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Vitamin C is an essential vitamin, meaning your body can’t produce it. Yet, it has many roles and has been linked to impressive health benefits. It’s water-soluble and found in many fruits and vegetables, including oranges, strawberries, kiwi fruit, bell peppers, broccoli, kale, and spinach. The recommended daily intake for vitamin C is 75 mg for women and 90 mg for men. (1)
Vitamin C, also known as ascorbic acid, is necessary for the growth, development and repair of all body tissues. It's involved in many body functions, including formation of collagen, absorption of iron, the immune system, wound healing, and the maintenance of cartilage, bones, and teeth.
Vitamin C is one of many antioxidants that can protect against damage caused by harmful molecules called free radicals, as well as toxic chemicals and pollutants like cigarette smoke. Free radicals can build up and contribute to the development of health conditions such as cancer, heart disease, and arthritis.
Vitamin C is not stored in the body (excess amounts are excreted), so overdose is not a concern. But it's still important not to exceed the safe upper limit of 2,000 milligrams a day to avoid stomach upset and diarrhea. (2)
Here are some unproven claims about vitamin C:
Vitamin C contributes to immune defense by supporting various cellular functions of both the innate and adaptive immune system. Vitamin C supports epithelial barrier function against pathogens and promotes the oxidant scavenging activity of the skin, thereby potentially protecting against environmental oxidative stress. Vitamin C accumulates in phagocytic cells, such as neutrophils, and can enhance chemotaxis, phagocytosis, generation of reactive oxygen species, and ultimately microbial killing. It is also needed for apoptosis and clearance of the spent neutrophils from sites of infection by macrophages, thereby decreasing necrosis and potential tissue damage. The role of vitamin C in lymphocytes is less clear, but it has been shown to enhance differentiation and proliferation of B- and T-cells, likely due to its gene regulating effects.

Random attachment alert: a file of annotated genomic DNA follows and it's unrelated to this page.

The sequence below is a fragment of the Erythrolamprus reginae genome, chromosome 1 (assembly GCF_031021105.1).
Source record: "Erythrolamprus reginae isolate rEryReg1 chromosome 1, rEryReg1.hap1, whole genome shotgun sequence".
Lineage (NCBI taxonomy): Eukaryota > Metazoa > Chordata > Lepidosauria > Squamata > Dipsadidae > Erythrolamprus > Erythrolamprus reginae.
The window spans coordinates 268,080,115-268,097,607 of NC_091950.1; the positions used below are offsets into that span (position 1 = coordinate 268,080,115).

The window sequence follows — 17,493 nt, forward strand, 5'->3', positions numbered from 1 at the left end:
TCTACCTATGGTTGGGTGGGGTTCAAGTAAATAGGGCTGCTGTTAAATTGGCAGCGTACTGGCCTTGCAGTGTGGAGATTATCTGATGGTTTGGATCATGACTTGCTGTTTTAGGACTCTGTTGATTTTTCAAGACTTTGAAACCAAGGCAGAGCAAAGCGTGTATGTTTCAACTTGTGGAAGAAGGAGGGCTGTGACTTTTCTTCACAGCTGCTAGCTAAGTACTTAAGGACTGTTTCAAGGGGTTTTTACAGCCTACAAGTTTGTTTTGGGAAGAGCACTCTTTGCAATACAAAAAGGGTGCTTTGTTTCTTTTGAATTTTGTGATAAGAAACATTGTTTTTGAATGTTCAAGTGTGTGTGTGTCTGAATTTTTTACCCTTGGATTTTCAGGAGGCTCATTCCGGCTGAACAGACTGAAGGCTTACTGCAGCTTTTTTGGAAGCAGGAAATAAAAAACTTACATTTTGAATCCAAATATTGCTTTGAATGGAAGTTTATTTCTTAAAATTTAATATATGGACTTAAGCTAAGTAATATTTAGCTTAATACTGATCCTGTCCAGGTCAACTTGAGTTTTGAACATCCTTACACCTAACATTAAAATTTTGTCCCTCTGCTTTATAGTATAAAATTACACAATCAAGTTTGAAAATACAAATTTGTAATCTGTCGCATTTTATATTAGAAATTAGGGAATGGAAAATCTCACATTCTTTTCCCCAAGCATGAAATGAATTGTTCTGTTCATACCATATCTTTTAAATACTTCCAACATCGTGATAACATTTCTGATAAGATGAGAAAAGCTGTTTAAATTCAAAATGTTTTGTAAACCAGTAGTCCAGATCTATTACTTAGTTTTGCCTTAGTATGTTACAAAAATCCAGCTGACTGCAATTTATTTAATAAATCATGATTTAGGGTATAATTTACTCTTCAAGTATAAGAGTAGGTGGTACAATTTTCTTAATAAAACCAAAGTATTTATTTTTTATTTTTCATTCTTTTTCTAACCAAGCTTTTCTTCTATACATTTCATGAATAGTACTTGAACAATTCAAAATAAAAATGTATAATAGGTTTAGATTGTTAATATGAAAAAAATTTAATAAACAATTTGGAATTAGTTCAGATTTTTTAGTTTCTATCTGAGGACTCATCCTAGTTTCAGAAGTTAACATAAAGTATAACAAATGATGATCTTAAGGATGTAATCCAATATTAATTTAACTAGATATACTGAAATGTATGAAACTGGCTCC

Vitamin C deficiency results in impaired immunity and higher susceptibility to infections. In turn, infections significantly impact on vitamin C levels due to enhanced inflammation and metabolic requirements. Furthermore, supplementation with vitamin C appears to be able to both prevent and treat respiratory and systemic infections.
Prophylactic prevention of infection requires dietary vitamin C intakes that provide at least adequate, if not saturating plasma levels (i.e., 100-200 mg/day), which optimize cell and tissue levels. In contrast, treatment of established infections requires significantly higher (gram) doses of the vitamin to compensate for the increased inflammatory response and metabolic demand. (3)
The suggestion that vitamin C may be beneficial in a number of viral infections is based on two concepts, namely, i) patients with acute infectious diseases have low circulating vitamin C levels (likely due to metabolic consumption) and ii) vitamin C has beneficial immunomodulating properties in patients with viral infections, predominantly by increasing the production of α/β interferons and downregulating the production of pro-inflammatory cytokines. (4)
In China’s mainland, Zhongnan Hospital is conducting a study to see how vitamin C can help with many conditions. For instance, when a person has their immune system wiped out by chemotherapy, then they often give IVs of this vitamin to rebuild immunity. (5)